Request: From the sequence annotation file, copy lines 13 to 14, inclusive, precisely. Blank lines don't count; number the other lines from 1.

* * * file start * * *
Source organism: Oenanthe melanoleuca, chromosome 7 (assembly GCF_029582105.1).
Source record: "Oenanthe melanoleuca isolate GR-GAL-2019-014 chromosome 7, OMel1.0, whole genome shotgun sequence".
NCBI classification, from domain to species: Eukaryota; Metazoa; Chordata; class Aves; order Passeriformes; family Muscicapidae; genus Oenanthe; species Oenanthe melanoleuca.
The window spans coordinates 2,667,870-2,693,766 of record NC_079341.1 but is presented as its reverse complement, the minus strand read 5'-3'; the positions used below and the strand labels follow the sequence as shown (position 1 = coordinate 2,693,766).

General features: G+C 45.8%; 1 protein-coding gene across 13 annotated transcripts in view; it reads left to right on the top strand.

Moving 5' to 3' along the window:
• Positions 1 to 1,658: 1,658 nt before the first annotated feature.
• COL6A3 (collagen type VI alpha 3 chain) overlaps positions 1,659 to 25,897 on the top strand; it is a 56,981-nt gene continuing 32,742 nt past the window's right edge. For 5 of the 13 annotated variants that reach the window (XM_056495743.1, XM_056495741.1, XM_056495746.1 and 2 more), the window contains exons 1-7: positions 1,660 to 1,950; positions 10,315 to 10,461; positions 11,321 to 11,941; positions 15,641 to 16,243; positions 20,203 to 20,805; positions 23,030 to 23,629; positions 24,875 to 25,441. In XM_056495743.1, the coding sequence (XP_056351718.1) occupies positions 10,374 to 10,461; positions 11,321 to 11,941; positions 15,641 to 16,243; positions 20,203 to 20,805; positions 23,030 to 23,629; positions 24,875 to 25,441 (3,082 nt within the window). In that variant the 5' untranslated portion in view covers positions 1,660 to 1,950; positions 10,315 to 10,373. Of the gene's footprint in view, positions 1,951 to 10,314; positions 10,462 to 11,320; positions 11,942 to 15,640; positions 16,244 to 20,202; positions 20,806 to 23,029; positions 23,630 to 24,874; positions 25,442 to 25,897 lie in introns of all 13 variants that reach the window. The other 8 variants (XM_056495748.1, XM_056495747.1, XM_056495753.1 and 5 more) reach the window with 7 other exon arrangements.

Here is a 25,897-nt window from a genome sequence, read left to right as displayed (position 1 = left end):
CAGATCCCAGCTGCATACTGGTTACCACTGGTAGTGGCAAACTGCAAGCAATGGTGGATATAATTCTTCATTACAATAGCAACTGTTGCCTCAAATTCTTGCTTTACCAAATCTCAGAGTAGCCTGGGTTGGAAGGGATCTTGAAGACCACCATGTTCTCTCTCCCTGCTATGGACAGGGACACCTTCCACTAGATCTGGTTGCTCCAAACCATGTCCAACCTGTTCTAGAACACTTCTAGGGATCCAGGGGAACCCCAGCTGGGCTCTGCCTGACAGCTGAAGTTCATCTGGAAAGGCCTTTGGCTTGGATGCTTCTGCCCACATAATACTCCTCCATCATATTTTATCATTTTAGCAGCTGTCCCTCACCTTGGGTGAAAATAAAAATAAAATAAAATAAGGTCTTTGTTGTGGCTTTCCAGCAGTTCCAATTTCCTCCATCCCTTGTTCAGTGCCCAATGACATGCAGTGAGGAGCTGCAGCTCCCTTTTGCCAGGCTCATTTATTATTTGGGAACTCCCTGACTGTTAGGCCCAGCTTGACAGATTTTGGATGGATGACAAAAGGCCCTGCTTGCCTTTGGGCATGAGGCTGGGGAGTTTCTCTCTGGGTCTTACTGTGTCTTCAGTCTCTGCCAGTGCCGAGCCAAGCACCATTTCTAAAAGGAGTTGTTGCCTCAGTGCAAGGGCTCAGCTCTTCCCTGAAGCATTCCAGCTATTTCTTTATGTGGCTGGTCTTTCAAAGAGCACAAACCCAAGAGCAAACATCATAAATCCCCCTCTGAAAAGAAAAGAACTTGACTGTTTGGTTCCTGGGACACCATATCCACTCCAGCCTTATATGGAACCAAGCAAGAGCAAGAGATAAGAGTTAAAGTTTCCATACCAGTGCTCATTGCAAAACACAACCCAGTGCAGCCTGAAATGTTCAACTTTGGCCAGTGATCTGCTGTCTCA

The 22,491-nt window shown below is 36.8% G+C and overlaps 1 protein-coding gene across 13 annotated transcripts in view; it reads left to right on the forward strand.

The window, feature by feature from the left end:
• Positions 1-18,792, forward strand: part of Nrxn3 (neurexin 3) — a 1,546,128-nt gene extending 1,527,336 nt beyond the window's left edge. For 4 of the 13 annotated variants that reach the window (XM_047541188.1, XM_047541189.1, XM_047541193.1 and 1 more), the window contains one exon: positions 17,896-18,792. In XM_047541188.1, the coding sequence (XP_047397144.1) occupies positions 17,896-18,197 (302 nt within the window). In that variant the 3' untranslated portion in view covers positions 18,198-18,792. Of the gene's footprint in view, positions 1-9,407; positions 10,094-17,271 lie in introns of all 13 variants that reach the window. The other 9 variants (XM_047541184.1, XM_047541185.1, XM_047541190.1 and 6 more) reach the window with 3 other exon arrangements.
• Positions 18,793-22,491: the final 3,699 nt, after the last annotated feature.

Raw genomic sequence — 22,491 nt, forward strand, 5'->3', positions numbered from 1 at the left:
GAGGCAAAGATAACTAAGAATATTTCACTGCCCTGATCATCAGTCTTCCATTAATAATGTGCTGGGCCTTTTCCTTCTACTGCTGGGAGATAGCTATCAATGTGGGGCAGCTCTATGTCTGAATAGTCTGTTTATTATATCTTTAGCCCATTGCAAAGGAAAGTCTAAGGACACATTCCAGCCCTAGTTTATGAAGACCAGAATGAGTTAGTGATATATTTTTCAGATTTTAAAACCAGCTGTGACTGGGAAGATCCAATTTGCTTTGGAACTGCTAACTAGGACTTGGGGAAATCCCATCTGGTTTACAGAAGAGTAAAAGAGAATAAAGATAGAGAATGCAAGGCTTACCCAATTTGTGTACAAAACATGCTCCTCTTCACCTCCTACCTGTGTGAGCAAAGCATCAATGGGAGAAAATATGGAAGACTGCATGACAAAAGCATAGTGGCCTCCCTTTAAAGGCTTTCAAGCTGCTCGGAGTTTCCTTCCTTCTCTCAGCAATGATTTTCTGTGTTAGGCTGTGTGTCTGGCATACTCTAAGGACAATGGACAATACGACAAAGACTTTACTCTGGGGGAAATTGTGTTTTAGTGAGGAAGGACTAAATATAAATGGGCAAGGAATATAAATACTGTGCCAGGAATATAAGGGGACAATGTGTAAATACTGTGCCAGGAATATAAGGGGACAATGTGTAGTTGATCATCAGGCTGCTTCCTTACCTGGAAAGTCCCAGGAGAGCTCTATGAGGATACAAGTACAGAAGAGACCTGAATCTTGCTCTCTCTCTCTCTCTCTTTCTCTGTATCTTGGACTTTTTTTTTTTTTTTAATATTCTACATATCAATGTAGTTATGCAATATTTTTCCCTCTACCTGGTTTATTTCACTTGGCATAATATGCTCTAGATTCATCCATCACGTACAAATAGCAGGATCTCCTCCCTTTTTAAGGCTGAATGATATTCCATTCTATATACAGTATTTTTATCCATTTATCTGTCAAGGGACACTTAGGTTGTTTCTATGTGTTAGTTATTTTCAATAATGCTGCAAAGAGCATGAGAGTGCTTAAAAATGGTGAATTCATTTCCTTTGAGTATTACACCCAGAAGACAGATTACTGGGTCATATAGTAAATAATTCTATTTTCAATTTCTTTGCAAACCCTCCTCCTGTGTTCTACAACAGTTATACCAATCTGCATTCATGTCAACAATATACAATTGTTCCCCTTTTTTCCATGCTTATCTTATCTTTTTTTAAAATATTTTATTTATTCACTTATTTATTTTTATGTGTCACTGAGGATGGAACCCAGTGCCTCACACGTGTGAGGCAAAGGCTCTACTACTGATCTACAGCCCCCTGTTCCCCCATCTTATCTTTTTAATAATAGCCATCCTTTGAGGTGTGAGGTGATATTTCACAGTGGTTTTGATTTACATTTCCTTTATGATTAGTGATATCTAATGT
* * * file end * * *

• Positions 1-18,792, forward strand: part of Nrxn3 (neurexin 3) — a 1,546,128-nt gene extending 1,527,336 nt beyond the window's left edge. For 4 of the 13 annotated variants that reach the window (XM_047541188.1, XM_047541189.1, XM_047541193.1 and 1 more), the window contains one exon: positions 17,896-18,792. In XM_047541188.1, the coding sequence (XP_047397144.1) occupies positions 17,896-18,197 (302 nt within the window). In that variant the 3' untranslated portion in view covers positions 18,198-18,792. Of the gene's footprint in view, positions 1-9,407; positions 10,094-17,271 lie in introns of all 13 variants that reach the window. The other 9 variants (XM_047541184.1, XM_047541185.1, XM_047541190.1 and 6 more) reach the window with 3 other exon arrangements.
• Positions 18,793-22,491: the final 3,699 nt, after the last annotated feature.